Georgia's State Flags,
Home of Good Eats
Finally, though, after nights of hanging out in seedy on-line chocolate chat rooms, I finally got a solid lead in the form of a cryptic email from someone named W. J. W. Whoever they are, they meant for me to come alone.
[e-mail on computer screen]
Dear Mr. Brown,
I have what you need.
Meet me under the Cacao
Tree at Botanical Gardens.
W. J. W.
P.S. COME ALONE
GUEST: William J. Wonka
| It seems that, like a lot of old stories, the story of chocolate starts with a
tree. So, Theobroma cacao.
WILLIAM WONKA: Food of the gods.
When the stranger finally showed up he was, well, pretty strange.
AB: Huh. Yeah. Supposedly a gift to the Maya from the god, Quetzalcoatl.
WW: Who then disappeared into the ocean.
AB: Yeah, but not before promising to return.
WW: Which is why the Aztecs mistook Cortez for a god and gave him all their chocolate.
AB: Yeah, just before he wiped out their civilization. Say, who are you anyway?
WW: The cacaos are califorous, you know. The fruit grows straight from the trunk and stays in fruit from the time they're five well into their thirties if, of course, the midge population stays healthy.
AB: Midge? Midge who?
WW: Little flies, the sole pollinator of the cacao. Go ahead. Take one.
AB: The pod looked and felt like a petrified Nerf football.
WW: Each pod takes 5 to 6 months to ripen.
AB: And it was even uglier on the inside.
AB: Sweet. But, that ain't chocolate.
WW: Animals and early man came for the pulp. Nobody really knows who figured out that the real magic lay in the seeds.
AB: I don't know. I'd sure like to see this [fruit] turn into this [chocolate bar.]
WW: Oh, would you now. Well, then you should meet some friends of mine, part of the chocolate underground, you might say. [hands AB a Golden Ticket with the word "WONKA" on the back]
AB: San Francisco?
WW: I think you'll find their chocolates to be, how shall I say, good eats? [disapperas in the blink of an eye]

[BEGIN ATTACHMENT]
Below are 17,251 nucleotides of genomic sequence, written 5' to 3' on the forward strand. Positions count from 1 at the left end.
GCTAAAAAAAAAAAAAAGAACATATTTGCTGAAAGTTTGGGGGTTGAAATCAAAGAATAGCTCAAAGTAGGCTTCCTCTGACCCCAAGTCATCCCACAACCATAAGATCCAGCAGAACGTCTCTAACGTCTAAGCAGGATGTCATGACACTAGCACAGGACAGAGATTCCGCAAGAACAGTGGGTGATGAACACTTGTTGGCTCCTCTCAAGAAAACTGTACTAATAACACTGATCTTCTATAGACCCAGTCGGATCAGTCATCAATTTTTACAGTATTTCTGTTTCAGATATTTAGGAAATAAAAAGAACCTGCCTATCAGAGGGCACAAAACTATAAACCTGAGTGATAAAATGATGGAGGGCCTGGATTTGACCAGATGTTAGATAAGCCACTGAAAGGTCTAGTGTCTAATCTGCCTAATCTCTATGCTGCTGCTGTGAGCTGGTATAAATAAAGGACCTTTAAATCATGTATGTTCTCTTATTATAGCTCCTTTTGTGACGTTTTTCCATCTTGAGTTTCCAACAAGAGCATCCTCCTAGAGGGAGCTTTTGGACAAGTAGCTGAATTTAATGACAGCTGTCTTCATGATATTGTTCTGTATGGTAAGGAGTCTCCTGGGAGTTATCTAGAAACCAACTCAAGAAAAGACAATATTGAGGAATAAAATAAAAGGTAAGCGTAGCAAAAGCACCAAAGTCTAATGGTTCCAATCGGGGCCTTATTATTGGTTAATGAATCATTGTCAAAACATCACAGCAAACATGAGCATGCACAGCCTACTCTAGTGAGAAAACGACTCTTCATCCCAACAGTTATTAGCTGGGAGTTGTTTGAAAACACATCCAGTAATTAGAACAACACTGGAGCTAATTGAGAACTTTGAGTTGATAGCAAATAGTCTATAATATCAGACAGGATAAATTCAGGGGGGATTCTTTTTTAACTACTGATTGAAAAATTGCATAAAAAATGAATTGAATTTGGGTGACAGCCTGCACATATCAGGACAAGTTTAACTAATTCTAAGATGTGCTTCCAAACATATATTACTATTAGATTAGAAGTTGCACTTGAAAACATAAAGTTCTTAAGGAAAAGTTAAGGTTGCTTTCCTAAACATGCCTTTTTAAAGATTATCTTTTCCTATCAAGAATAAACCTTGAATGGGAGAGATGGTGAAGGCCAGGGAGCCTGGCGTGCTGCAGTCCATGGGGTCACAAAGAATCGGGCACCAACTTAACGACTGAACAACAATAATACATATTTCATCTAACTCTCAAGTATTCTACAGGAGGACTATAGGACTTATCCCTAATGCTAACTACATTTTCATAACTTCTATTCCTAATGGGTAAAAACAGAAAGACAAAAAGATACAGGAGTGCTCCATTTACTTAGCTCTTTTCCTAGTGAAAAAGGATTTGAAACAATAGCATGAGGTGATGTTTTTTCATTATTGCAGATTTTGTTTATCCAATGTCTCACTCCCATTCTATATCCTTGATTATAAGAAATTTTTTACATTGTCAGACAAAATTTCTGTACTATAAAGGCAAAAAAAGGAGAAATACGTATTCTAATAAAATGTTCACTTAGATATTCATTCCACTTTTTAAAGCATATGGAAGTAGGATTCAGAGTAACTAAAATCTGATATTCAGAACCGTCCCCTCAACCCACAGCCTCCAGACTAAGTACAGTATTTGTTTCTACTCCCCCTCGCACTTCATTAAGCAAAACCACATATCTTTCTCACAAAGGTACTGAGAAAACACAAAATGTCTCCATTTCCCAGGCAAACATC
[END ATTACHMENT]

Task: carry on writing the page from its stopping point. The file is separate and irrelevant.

Do [attempts to ask a question, but WW is gone] ... Hey. What the devil?
Driven as if by a '67 Mustang convertible, I headed west to ...
... Scharffen Berger Chocolate and a really big bridge.
GUEST: Robert Steinberg, Chocolate Maker
I got to Scharffen Berger Chocolate just in time to catch one of the owners, Robert Steinberg, check on a roasting
batch of carefully blended beans from around the world. It was hard to believe the alien pod I held three time zones ago had yielded these fragrant
jewels. As we watched the vintage German roaster cool beans, heh,
Steinberg explained that roasting is where the magic of real chocolate happens.
Don't roast far enough, and the chocolate will be bland and two dimensional. Go too far and it's toast. Just right is a narrow river of joy that
runs between the two.
From there the winnowing machine literally shook the outer shell off the seed revealing the the nib inside.
Then came the melangéur which gets medieval on the nibs by grinding them with coarse sugar under the weight of two granite wheels. As the cocoa butter inside the nibs combined with the cocoa solids, what started as brown gravel became a glistening smooth paste. This is what chocolate insiders call cocoa liquor. It doesn't contain alcohol. But if a chocolate bar was a cocktail, this stuff would be the booze.
Steinberg explained that different chocolates have different percentages of cocoa liquor from bitter chocolate which can have a much as 98% of the stuff down to milk chocolate which may have as little as 10%. White chocolate contains cocoa butter but no chocolate solids at all.
Next came conching, a mixing and heating that drives off bitter compounds and smoothes the chocolate out to
a velvety elixir of love. The conching process can last a day or more in good chocolates. Any chocolate that ends up in bar form has to be
tempered, or heated and cooled, until all the different fats kind of synchronize their melting points. Skip this and the chocolate will never
set into a shiny, snappy bar.
Then, Steinberger [sic] showed me the secret to Scharffen Berger success: beans, lots of beans. But, why would he save the beginning for the end?
RS: Because this is the most important part of the process. This is where we keep the beans that go into the chocolate. And without the beans, without good beans, you can't make good chocolate.
AB: So, this is really the secret then, huh?
RS: In a sense, it is. I mean, people who make chocolate are very careful about protecting their sources of beans ...
RS: ... and we're using beans from a lot of different places.
AB: How many different places?
RS: I think 5 or 6 different countries. But, even within an individual country the beans may vary from one farm to another.
AB: So in a way, this is kind of like coffee beans the way people roast and blend coffee?